I remember it like it was yesterday. I was playing golf with my dad at the Humboldt Country Club. I was 10 years old. I’d been making pretty good contact with the ball the last three times that we’d played which was getting to be quite regularly.
Dad got me playing when I was 5 years old. By playing I mean I’d go out with my Dad to the golf course with my three clubs. I had a driver, a 5 iron, and a putter. He carried them in his bag, I’d hit my driver off the tee, and then walk down the fairway hitting my 5 iron until I got to the green. At that time I’d trade it for my putter. If I was having problems on a particular hole, he’d tell me to pick up my ball and bring it up to where he was, or up by the green. It worked pretty well, and by playing this way we managed to keep up with the pace of play and played 9 holes in under two hours walking. Dad’s instruction was pretty simple. He told me to keep my left arm straight, watch the ball, and keep my right elbow close to my side. And he made it clear to me that if I was going to play on the course with adults I had to keep up. That’s why I had to pick up my ball. But things were changing. I never had to pick up my ball anymore. I could keep up, and it was getting to be fun.
We were on the fourth hole at HCC. It is a 160-yard par three. I’d been hitting it pretty well, but I realized I didn’t have a club to hit on the par three. My driver would go too far and my 5 iron wouldn’t get there. So, I did what any 10 year old would do. When my dad wasn’t looking I grabbed the three iron from his bag. I walked up to the men’s tee blocks. I put my ball on a tee and looked up to see my dad grinning at me. The club was way too long for me, but I knew that I needed to choke up from all the baseball that I had played. I figured I had one shot at this or Dad would take the three iron back. So I took my time and tried to do the things he told me. “IT WORKED!” I killed it! The ball landed just short of the green and rolled about 20 feet from the pin. I had a birdie putt. That was a first! I was so excited that the first putt went barreling past the cup and I missed the comeback. But now I had a new secret weapon.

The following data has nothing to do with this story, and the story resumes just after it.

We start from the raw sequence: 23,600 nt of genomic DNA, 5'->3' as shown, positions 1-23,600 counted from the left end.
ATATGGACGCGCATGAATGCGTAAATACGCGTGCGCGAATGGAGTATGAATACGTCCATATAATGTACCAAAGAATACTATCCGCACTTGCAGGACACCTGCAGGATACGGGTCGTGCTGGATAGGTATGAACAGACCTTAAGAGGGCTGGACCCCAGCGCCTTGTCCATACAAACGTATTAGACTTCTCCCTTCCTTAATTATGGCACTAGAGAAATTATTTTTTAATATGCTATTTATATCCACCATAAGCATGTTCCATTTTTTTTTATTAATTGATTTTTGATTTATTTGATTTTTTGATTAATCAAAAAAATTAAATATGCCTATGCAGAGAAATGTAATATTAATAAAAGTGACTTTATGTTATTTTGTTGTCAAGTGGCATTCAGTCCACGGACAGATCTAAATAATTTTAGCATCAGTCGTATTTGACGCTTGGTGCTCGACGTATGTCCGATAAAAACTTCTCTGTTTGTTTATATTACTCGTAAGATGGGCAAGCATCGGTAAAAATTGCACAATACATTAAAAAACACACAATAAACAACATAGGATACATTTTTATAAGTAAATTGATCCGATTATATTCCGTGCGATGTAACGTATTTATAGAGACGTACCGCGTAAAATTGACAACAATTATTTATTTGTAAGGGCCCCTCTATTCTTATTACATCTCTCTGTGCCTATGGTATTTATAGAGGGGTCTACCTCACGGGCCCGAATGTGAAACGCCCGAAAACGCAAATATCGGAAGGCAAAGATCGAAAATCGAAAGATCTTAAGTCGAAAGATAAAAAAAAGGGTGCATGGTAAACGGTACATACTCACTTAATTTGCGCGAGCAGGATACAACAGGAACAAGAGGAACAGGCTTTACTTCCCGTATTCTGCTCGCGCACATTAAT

We went over to the 5th hole. The fifth is the hardest hole on HCC. It is a narrow par 4 that doglegs through a dense grove of trees. I hit a good drive and two three irons later I was just short of the green. The pin was in the back right corner of the green. I was at the front left corner. Dad handed me my five iron. I lined up the shot and hit a little runner that, landed on the front edge of the green and started tracking toward the flagstick. The ball was a little bit left of the cup and starting to run out of steam when miraculously if took a little right turn and disappeared for a chip-in par! COOLEST THING EVER! Game over! I’m good at this! I GOTTA DO THAT AGAIN”
It’s been a life long love affair since then. Summer times were spent on golf courses. No more family vacations in the summer. I’ve got golf tournaments to play. There weren’t many junior golf tournaments in northern Iowa so I played with the men in amateur events. Made the varsity golf team as a freshman. I was number one player as a sophomore and seventh in the state as a senior. I walked on at the University of Iowa, and made the team, but couldn’t break into the top 5 until I was a senior. That was the best year of my golfing life. Boy was that fun.
I knew I wanted to be in golf. It was 1984 and polyester pants and tasseled golf shoes were all the rage. My golf coach told me that JD Turner was looking for an assistant at the Des Moines Golf and CC. I’d heard that JD was a tough boss but out of respect for my coach I sent my resume and was invited over for an interview. I knew absolutely nothing about the golf business and what happened at big private clubs. I’d grown up in northern Iowa on a little nine hole club. I was in Oz. He spent 20 minutes telling me what I was going to do. He told me I had 24 hours to decide.